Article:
Apple provides the enhanced Universal 2 binary feature to its developers who wish to ship macOS apps that pack in code for both Intel and Apple Silicon systems. In other words, a universal binary runs natively on both Apple M1 and Intel-based Mac computers because it contains executable code for both architectures. However, certain edge cases may justify running a native Apple Silicon app under Rosetta emulation, and we show you how it’s done.
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Universal binary and Rosetta 2
Native Apple Silicon apps run more efficiently on M1 Macs than translated apps that run with a little help of Apple’s excellent Rosetta translator, available in macOS 11.0 Big Sur and later. The first time you launch a Mac app on an Apple Silicon computer, you might be asked to install the Rosetta component to open it. Rosetta will then be available for any of your apps that need it.
If a macOS app only contains Intel binary, macOS will always execute it using the Rosetta translator on Apple Silicon systems. As mentioned, a universal binary runs natively on both Apple Silicon and Intel-based Macs as it packs in code for both chip architectures.
According to Apple:
Rosetta 2 works in the background whenever you use an app built only for Mac computers with an Intel processor. It automatically translates the app for use with Apple silicon. In most cases, you won’t notice any difference in the performance of an app that needs Rosetta. But you should contact the app developer to inquire about a version that can natively use the full power and performance of Apple silicon.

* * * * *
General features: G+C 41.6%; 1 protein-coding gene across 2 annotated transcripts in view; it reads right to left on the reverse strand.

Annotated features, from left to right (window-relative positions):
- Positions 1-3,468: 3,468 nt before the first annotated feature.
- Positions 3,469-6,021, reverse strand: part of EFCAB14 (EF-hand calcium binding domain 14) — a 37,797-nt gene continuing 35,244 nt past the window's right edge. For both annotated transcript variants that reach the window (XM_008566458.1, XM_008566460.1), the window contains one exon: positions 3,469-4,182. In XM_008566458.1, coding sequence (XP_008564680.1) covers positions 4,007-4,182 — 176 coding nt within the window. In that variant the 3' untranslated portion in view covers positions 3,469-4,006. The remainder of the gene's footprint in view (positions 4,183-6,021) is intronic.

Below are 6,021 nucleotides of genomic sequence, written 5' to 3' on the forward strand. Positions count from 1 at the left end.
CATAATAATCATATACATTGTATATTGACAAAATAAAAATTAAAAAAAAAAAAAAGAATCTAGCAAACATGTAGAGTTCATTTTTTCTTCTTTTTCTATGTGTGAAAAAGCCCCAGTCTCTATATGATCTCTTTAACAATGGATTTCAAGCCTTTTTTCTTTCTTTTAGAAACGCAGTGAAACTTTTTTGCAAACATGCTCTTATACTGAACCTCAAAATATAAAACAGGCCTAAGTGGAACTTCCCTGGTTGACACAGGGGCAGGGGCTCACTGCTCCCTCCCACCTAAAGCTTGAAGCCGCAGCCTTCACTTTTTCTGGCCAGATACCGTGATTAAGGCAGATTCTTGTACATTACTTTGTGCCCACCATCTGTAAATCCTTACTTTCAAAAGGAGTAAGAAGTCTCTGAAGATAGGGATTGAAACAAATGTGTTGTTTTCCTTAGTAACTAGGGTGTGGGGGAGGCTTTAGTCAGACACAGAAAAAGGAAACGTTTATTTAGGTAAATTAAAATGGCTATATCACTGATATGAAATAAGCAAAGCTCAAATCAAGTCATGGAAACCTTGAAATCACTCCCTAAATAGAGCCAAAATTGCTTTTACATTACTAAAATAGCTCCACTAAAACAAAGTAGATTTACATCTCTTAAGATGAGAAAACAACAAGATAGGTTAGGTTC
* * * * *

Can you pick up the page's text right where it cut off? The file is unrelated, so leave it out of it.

It is entirely possible to force a universal app to run on Rosetta instead of natively.
Why would you want to do that?
Wouldn’t that be slower? Well, yes. So, why would you want to do that? As is always the case, different people will have different reasons to run native Apple Silicon apps in Rosetta.
Maybe you need to use a browser with an older plug-in that doesn’t work on M1 Macs. If you’re a developer, then you’ll appreciate being able to compare code execution in Rosetta emulation vs. native. Or perhaps you would simply love to see the speed difference for yourself between running Intel code through the Rosetta translator and without it.
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Follow along with our tutorial, included right ahead, for step-step instructions showing you how to force universal Mac apps to run under Rosetta emulation instead of natively.
How to force a Mac app to use Rosetta
To reset a universal Intel + Apple Silicon app so that it runs Intel code through Rosetta emulation instead of native Apple Silicon one requires ticking a box in its Get Info window.
- Click the desired Mac app’s icon in the Finder.
- Click the File menu in the Finder and choose the option “Get Info”.
- In the Get Info window, tick the checkbox next to “Open using Rosetta”.
- Close the Get Info window.
And that’s all there’s to it.
Congratulations, you can now run the Mac app that contains both Intel and Apple Silicon code as if it was basically a non-optimized app written for legacy Intel-based Mac computers.
The Get Info trick is also a great way to identify universal Mac apps that need Rosetta or can use Rosetta by viewing the information labeled Kind:
- Application (Intel): This means that the app supports only Intel processors and needs Rosetta to work on any Mac with Apple Silicon.
- Application (Universal): This denotes the app that supports both Apple Silicon and Intel processors, and uses Apple Silicon by default.
Before singing off, if you’re using an older Intel-only app without Apple Silicon code, you won’t see the option “Open using Rosetta” or it will be greyed out.